About the Author(s)

Norman L. Eisen

Ambassador (ret.) Norman Eisen is a senior fellow at the Brookings Institution. He served as special counsel to the House Judiciary Committee majority during the impeachment proceedings and trial of President Donald J. Trump. Follow him on Twitter (@NormEisen).

Victoria Bassetti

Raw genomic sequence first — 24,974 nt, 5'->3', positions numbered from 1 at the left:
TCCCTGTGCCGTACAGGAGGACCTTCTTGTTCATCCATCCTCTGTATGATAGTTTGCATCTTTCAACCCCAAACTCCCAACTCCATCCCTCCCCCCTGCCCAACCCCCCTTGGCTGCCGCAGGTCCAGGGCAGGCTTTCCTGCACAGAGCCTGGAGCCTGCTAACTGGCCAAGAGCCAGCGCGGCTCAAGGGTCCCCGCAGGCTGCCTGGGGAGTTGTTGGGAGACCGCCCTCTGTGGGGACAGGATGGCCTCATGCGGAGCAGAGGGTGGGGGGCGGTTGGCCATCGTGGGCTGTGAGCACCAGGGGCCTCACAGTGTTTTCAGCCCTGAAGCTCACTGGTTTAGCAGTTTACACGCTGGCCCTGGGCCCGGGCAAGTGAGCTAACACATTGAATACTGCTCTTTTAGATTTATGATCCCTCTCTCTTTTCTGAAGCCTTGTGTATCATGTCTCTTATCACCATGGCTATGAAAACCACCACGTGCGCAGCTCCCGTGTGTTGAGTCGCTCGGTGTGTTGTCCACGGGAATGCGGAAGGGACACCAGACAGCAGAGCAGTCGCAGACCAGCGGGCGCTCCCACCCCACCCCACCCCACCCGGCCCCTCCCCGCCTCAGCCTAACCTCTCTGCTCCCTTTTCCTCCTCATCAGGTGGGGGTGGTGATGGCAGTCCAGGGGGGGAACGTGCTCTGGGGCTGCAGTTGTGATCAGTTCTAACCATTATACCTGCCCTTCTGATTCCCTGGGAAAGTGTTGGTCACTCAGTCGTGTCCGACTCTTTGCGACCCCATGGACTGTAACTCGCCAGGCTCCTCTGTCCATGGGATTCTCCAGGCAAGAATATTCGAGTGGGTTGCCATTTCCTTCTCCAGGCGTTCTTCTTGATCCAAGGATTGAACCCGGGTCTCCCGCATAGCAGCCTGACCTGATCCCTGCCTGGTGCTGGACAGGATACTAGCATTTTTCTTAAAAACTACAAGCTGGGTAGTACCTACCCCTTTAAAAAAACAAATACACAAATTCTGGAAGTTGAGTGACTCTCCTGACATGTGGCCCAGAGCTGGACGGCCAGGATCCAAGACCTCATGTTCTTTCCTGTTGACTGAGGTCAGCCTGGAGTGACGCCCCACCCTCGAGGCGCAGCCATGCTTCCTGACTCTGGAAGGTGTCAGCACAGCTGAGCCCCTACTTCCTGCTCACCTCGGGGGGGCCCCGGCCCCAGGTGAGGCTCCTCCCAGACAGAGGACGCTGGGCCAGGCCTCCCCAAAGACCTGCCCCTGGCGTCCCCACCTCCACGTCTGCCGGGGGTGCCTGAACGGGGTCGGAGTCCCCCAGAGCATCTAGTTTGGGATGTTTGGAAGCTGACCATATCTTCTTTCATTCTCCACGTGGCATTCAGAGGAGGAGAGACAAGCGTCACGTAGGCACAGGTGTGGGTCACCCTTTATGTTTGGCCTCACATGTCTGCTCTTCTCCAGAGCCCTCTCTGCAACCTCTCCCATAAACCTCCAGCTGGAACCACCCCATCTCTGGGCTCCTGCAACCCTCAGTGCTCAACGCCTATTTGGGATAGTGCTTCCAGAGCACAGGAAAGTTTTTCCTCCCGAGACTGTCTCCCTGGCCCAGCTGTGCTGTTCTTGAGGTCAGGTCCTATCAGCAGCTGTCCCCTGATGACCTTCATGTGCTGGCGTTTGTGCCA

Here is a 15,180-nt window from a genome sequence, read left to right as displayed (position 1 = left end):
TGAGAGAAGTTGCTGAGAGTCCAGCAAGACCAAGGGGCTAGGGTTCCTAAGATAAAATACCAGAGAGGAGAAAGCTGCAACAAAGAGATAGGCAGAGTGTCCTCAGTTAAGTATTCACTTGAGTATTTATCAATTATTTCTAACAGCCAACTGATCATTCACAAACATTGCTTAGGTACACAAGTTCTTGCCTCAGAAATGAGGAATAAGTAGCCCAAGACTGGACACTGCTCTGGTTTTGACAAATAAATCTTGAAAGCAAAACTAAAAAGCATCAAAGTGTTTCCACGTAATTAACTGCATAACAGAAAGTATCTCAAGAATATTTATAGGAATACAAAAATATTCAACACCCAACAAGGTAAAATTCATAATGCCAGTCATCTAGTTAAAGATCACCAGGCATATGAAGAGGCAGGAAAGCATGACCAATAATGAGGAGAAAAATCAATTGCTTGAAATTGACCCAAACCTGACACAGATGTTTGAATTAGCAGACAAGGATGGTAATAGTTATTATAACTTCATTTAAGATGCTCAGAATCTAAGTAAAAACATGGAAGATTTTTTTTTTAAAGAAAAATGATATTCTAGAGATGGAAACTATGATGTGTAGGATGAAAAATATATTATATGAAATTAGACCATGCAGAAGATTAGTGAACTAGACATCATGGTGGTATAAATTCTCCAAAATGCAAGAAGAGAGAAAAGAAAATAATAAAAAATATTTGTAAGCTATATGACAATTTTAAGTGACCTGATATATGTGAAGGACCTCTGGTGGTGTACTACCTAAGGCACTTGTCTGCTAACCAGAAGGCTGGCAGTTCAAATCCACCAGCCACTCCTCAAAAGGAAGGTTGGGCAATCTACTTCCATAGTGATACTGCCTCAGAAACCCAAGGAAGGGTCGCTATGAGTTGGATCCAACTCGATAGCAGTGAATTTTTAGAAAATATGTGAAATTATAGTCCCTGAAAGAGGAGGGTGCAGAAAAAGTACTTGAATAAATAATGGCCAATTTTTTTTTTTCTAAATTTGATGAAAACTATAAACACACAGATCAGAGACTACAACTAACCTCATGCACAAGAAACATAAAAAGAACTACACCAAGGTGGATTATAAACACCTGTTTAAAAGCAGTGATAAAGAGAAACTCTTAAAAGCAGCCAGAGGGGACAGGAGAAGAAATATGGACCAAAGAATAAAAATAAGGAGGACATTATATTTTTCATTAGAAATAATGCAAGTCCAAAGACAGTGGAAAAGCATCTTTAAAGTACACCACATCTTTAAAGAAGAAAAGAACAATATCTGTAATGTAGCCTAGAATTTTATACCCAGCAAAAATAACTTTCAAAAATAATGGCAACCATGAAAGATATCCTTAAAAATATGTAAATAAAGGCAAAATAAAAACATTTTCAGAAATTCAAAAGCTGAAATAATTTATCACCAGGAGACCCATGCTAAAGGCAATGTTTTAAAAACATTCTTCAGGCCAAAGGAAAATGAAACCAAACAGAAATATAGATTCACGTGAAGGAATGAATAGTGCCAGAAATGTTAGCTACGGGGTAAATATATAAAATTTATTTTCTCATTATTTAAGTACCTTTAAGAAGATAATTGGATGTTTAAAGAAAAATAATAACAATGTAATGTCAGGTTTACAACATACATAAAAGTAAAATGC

Fellow at the Brennan Center for Justice. Former Chief Counsel to Sen. Dick Durbin (D-IL); former Legislative Director for Sen. John Edwards (D-NC); former Chief Counsel and Staff Director of a subcommittee of the Senate Judiciary Committee and served on the team that drafted the 9/11 Victims Compensation Fund, the Patriot Act, the Economic Espionage Act, and the Homeland Security Act and oversaw matters related to the Bureau of Alcohol, Tobacco, Firearms and Explosives (ATF). Follow her on Twitter (@VBass).